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Written by Mitzi VanSant   
Sunday, 01 February 2009 02:05

#35 Plants for the Front of the Mixed Border

This will be my third column devoted to the design of a mixed shrub and perennial border in the garden. This week we will discuss lower growing plants, 6 inches to less than 3 feet tall, which will create the final layer that ties the whole to the lawn or pathway.

While it is important in the taller layers to group multiple plants, as opposed to dotting them about here and there, in the front of the border it is even more critical. I like to create long swathes or bands of low growing plants that may “knit” together a series of plantings behind. It looks better if these bands vary in width, rather than simply installing a long straight row of them at the edge.

This edge is a good place to introduce bulbs and annuals to the collection of small trees, shrubs, and perennials in the border. I often plant bulbs in groups of a dozen or more in the fall, then overplant with winter flowering/cool season annuals. In the spring, after the bulbs sprout and bloom, I then interplant warm season annuals that will conceal the dying foliage of the bulbs, and provide color once the bulbs go completely dormant.

Following are some lists of plants suitable for this front of the border treatment:

Abelia prostrata Prostrate Abelia White to blush flowers over a long spring-fall season
Dalea frutescens Black dalea Violet flowers in summer, native to the Edwards Plateau
Ilex crenata ‘Helleri’ An evergreen that grows from 1 to 3 feet tall and wider, black berries follow
inconspicuous white flowers
Ilex vomitoria ‘Nana’ Dwarf Yaupon Holly Drought tolerant native evergreen shrub, can be
shorn or allowed to grow naturally
Polyantha or low growing Floribunda Roses ‘Marie Pavie’, ‘Pink Pet or Caldwell Pink’,
‘Seafoam’, ‘The Fairy’, ‘Popcorn’, ‘Rise and Shine’, ‘Sunflare or Sunsprite’ ‘Katherina
Zeimet’, ‘Little White Pet’, Roses are the longest blooming shrub we can grow here
Yucca pallida Paleleaf Yucca Pale blue-green leaves and white summer flower spikes
Berberis thunbergii ‘Crimson Pygmy’ 2 ft high and wide, purple foliage and yellow flowers in
early spring
Lantana montevidensis Trailing Lantana White and lavender flowers over a long season
Pittosporum tobira ‘Wheeler’s Dwarf’ Evergreen shrub with fragrant white flowers in spring

Aquilegia canadensis Red Columbine Red/yellow spurred flowers in spring
Rudbeckia hirta Black-eyed Susan Yellow daisy like flowers in summer/fall
Coreopsis species and hybrids Yellow flowers from spring through fall
Thelypteris kunthii River fern Deciduous fern native to our area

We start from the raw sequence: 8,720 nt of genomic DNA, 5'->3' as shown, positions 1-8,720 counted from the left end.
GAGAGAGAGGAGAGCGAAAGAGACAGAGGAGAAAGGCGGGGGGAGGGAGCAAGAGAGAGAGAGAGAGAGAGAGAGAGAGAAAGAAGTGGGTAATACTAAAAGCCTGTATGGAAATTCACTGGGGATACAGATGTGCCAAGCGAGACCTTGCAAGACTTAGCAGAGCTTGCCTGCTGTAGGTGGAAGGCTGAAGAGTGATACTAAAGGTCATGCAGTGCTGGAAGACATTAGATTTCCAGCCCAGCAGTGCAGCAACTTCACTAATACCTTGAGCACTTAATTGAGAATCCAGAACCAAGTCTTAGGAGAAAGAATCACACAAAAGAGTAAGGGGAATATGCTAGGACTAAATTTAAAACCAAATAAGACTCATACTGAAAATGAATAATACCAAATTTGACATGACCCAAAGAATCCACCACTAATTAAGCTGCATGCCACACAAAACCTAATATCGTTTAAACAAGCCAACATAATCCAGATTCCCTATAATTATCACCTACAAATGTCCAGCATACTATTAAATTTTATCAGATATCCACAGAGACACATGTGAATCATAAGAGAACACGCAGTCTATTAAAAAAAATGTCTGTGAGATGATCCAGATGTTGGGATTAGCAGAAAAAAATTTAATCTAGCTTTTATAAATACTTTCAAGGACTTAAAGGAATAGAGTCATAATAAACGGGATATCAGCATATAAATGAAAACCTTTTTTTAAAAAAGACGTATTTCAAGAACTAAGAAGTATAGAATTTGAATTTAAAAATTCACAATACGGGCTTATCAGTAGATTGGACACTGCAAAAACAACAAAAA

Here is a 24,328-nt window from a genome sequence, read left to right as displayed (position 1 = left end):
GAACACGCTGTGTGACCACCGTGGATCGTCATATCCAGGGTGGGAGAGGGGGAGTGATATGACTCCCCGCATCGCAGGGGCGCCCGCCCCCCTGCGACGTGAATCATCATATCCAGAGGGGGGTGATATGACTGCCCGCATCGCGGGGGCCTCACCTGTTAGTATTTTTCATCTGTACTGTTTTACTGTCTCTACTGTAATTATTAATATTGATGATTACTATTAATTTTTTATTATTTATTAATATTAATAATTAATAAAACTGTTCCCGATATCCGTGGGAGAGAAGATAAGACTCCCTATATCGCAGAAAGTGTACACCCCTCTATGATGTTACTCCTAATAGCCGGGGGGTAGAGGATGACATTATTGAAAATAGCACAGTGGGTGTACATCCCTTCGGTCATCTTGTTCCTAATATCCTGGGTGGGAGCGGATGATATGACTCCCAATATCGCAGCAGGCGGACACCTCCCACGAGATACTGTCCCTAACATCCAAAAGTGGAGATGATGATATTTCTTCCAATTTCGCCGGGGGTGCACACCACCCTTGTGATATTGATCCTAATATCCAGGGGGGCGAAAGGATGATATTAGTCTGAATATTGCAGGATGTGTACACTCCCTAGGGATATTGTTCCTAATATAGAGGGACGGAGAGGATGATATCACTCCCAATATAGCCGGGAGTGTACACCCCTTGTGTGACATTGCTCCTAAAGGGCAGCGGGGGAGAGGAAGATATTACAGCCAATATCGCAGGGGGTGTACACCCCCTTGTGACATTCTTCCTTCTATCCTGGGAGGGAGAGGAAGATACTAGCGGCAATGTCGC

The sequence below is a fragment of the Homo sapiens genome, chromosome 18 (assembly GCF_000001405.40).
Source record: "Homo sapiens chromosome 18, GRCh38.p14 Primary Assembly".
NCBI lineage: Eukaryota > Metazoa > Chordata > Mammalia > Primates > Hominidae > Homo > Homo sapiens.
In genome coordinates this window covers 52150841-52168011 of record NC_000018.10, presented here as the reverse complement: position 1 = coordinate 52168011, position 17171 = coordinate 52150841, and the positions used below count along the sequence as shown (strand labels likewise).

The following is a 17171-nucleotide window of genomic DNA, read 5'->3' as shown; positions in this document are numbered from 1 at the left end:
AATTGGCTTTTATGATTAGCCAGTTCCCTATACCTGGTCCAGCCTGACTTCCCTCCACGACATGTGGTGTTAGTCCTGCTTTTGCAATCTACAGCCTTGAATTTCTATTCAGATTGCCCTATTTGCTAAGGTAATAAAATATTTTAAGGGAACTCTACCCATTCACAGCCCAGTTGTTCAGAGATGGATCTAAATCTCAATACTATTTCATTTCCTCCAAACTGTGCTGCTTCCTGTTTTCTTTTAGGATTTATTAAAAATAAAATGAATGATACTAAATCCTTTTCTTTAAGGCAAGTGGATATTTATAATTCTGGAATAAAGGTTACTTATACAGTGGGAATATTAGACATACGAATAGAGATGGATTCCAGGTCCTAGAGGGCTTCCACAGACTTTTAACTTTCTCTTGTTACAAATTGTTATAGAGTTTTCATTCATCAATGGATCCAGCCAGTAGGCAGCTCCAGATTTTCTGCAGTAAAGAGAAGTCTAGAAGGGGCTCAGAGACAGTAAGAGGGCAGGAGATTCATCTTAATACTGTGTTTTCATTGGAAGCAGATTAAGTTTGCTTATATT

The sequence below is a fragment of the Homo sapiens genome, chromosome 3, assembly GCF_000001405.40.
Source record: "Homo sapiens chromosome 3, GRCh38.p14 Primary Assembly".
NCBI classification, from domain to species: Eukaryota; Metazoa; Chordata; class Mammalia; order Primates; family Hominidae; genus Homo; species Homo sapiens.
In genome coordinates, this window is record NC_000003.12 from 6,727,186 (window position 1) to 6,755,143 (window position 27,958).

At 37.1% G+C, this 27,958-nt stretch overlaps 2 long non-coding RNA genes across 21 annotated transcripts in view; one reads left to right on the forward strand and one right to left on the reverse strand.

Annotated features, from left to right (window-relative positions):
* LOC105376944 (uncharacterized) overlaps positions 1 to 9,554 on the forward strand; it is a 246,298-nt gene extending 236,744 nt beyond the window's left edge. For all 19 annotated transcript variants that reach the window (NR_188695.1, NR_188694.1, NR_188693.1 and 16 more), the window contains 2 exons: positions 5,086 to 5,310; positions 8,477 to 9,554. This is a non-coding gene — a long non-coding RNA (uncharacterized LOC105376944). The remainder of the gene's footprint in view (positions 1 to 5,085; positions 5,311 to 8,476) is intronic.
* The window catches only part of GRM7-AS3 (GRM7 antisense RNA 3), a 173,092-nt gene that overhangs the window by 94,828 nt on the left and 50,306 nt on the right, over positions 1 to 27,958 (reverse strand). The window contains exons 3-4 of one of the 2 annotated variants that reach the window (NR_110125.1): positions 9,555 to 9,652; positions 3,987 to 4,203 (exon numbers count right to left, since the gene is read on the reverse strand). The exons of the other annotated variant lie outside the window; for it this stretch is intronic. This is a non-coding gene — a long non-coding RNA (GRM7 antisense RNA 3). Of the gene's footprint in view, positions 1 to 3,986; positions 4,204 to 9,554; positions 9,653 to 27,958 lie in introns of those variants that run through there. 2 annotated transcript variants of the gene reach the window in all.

Dryopteris erythrosaura Autumn fern New foliage has pink tints Evergreen here
Iris germanica Bearded Iris There are now reblooming forms available by mail-order
Stachys byzantina Lamb’s Ear Grey green foliage and purple flower spikes
Stachys coccinea Texas Betony Spreading plant with coral red flowers continuously
Scutellaria suffrutescens Pink Skullcap Mostly evergreen foliage and pink summer flowers
Tulbaghia violacia Society Garlic Spring to summer bloom, most often violet color
Liriope species wide variety of variegated and green grass-like plants with purple or white
flower spikes.
Ceratostigma plumbaginoides Leadwort Plumbago Deep blue flowers in late summer and fall
Agapanthus ‘Peter Pan’ Dwarf Lily of the Nile Blue flowers in summer

Narcissus species including poeticus, jonquilla, tazetta, triandrus, and bulbocodium Daffodils
I have listed several of the fragrant older varieties, but many modern hybrids will also
add color in early spring. I choose those which grow to about 16” or less in height. The
dying foliage is less obvious than that of larger varieties
Leucojum astivum Summer Snowflake White bell like flowers on long stalks in early spring
Crocus species Very early spring bloom in white, yellow, blue, purples
Muscari armeniacum Grape Hyacinth Grass-like foliage and purple flowers in early spring
Tulipa Darwin Hybrids Tulips Fussy, must be dug and refrigerated, but these hybrids are the
most successful in our low winter chill areas

For sake of space, I’m going to list by common name the best low growing annuals for our area.
Warm season: Ageratum, Wax Begonia, Impatiens, Vinca, Petunia (early) Dwarf Zinnias, Wishbone Flower, and Salvia hybrids
Cool-season: Dwarf Snapdragon, Flowering Cabbage/Kale, Dianthus/Pinks, Alyssum, Stock, and Pansy

Obviously, this is an incomplete list of low-growing plants, but contains a good start on those that work best in our area. Please consult garden books and websites such as Central Texas Gardener (www.klru.org/ctg) for suggestions and links to our local County Extension Service.

Last Updated on Thursday, 26 March 2009 20:41


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